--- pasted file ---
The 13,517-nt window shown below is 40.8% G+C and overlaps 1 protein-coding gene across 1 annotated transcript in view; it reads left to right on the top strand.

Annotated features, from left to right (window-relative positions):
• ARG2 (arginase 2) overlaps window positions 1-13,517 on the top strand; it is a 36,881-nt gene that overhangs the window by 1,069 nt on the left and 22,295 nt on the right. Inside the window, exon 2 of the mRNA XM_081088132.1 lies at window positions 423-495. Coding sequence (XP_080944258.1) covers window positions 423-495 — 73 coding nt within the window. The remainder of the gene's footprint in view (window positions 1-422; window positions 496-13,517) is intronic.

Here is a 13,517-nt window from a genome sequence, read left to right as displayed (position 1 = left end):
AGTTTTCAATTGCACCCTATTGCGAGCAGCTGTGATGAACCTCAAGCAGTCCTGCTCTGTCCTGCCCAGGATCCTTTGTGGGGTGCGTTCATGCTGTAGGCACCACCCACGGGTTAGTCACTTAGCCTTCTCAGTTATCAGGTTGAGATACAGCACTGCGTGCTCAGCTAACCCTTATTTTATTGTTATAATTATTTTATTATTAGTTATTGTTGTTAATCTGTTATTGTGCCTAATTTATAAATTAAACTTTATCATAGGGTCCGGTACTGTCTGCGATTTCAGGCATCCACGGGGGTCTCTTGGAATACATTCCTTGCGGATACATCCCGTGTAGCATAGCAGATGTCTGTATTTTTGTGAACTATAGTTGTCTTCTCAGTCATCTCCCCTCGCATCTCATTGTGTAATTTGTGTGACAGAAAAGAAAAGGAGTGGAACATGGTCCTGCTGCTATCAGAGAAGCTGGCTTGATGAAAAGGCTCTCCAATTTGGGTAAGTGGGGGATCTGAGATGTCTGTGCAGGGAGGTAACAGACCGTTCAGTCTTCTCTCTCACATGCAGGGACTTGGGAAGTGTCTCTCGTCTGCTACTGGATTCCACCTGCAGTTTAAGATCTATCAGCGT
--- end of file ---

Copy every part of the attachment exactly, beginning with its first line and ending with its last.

The 13,517-nt window shown below is 40.8% G+C and overlaps 1 protein-coding gene across 1 annotated transcript in view; it reads left to right on the top strand.

Annotated features, from left to right (window-relative positions):
• ARG2 (arginase 2) overlaps window positions 1-13,517 on the top strand; it is a 36,881-nt gene that overhangs the window by 1,069 nt on the left and 22,295 nt on the right. Inside the window, exon 2 of the mRNA XM_081088132.1 lies at window positions 423-495. Coding sequence (XP_080944258.1) covers window positions 423-495 — 73 coding nt within the window. The remainder of the gene's footprint in view (window positions 1-422; window positions 496-13,517) is intronic.

Here is a 13,517-nt window from a genome sequence, read left to right as displayed (position 1 = left end):
AGTTTTCAATTGCACCCTATTGCGAGCAGCTGTGATGAACCTCAAGCAGTCCTGCTCTGTCCTGCCCAGGATCCTTTGTGGGGTGCGTTCATGCTGTAGGCACCACCCACGGGTTAGTCACTTAGCCTTCTCAGTTATCAGGTTGAGATACAGCACTGCGTGCTCAGCTAACCCTTATTTTATTGTTATAATTATTTTATTATTAGTTATTGTTGTTAATCTGTTATTGTGCCTAATTTATAAATTAAACTTTATCATAGGGTCCGGTACTGTCTGCGATTTCAGGCATCCACGGGGGTCTCTTGGAATACATTCCTTGCGGATACATCCCGTGTAGCATAGCAGATGTCTGTATTTTTGTGAACTATAGTTGTCTTCTCAGTCATCTCCCCTCGCATCTCATTGTGTAATTTGTGTGACAGAAAAGAAAAGGAGTGGAACATGGTCCTGCTGCTATCAGAGAAGCTGGCTTGATGAAAAGGCTCTCCAATTTGGGTAAGTGGGGGATCTGAGATGTCTGTGCAGGGAGGTAACAGACCGTTCAGTCTTCTCTCTCACATGCAGGGACTTGGGAAGTGTCTCTCGTCTGCTACTGGATTCCACCTGCAGTTTAAGATCTATCAGCGT